ISSN: 1949-8357
CID: 3388072


Feldman, Jonah; Medvedev, Eugene; Yedowitz-Freeman, Jamie; Klek, Stanislaw; Berbari, Nicholas; Hanna, Shirley; Corapi, Mark
ISSN: 0884-8734
CID: 3388042


Mikityanskiy, Yevgeniy; Carpenter, Gary; Daccueil, Farah; Schloss, Evan; Berbari, Nicholas; Gardner, James
ISSN: 0884-8734
CID: 3388052

Subacute thyroiditis (de Quervain's) due to influenza A: presenting as fever of unknown origin (FUO) [Case Report]

Cunha, Burke A; Berbari, Nicholas
Subacute (de Quervain's) thyroiditis is a rare but important cause of fever of unknown origin. Most cases of subacute thyroiditis are caused by a variety of viruses, for example, Coxsackie, cytomegalovirus, Epstein-Barr virus, and adenovirus. Influenza immunization or infection may cause subacute thyroiditis. We present the first reported case of a fever of unknown origin due to seasonal influenza A in a 67-year-old woman.
PMID: 22819125
ISSN: 1527-3288
CID: 3388062

A randomized controlled trial of vitamin D3 supplementation for the prevention of symptomatic upper respiratory tract infections

Li-Ng, M; Aloia, J F; Pollack, S; Cunha, B A; Mikhail, M; Yeh, J; Berbari, N
Vitamin D has been shown to be an important immune system regulator. Vitamin D insufficiency during winter may cause increased susceptibility to upper respiratory tract infections (URIs). To determine whether vitamin D supplementation during the winter season prevents or decreases URI symptoms, 162 adults were randomized to receive 50 microg vitamin D3 (2000 IU) daily or matching placebo for 12 weeks. A bi-weekly questionnaire was used to record the incidence and severity of URI symptoms. There was no difference in the incidence of URIs between the vitamin D and placebo groups (48 URIs vs. 50 URIs, respectively, P=0.57). There was no difference in the duration or severity of URI symptoms between the vitamin D and placebo groups [5.4+/-4.8 days vs. 5.3+/-3.1 days, respectively, P=0.86 (95% CI for the difference in duration -1.8 to 2.1)]. The mean 25-hydroxyvitamin D level at baseline was similar in both groups (64.3+/-25.4 nmol/l in the vitamin D group; 63.0+/-25.8 nmol/l in the placebo group; n.s.). After 12 weeks, 25-hydroxyvitamin D levels increased significantly to 88.5+/-23.2 nmol/l in the vitamin D group, whereas there was no change in vitamin D levels in the placebo group. There was no benefit of vitamin D3 supplementation in decreasing the incidence or severity of symptomatic URIs during winter. Further studies are needed to determine the role of vitamin D in infection.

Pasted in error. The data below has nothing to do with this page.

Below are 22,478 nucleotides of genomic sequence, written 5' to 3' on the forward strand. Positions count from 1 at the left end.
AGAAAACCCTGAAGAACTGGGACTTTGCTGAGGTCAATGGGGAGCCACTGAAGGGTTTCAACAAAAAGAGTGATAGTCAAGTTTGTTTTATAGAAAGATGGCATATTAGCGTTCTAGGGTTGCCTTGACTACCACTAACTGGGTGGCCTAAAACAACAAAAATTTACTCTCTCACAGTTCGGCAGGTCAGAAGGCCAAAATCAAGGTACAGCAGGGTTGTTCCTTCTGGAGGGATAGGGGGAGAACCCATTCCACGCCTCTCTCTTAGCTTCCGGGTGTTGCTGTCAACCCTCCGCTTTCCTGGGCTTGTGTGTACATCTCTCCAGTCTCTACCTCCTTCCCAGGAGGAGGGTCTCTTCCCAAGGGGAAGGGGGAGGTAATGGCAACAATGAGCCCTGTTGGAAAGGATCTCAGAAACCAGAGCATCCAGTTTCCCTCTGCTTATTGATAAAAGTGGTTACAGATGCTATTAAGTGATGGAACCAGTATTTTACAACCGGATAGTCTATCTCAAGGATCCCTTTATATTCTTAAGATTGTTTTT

PMID: 19296870
ISSN: 1469-4409
CID: 2599352

Respiratory syncytial virus pneumonia in a heart transplant recipient presenting as fever of unknown origin diagnosed by gallium scan [Case Report]

Berbari, N; Johnson, D H; Cunha, B A
PMID: 7622401
ISSN: 0147-9563
CID: 3437142

Xanthomonas maltophilia peritonitis in a patient undergoing peritoneal dialysis [Case Report]

Berbari, N; Johnson, D H; Cunha, B A
PMID: 8491665
ISSN: 0147-9563
CID: 3437512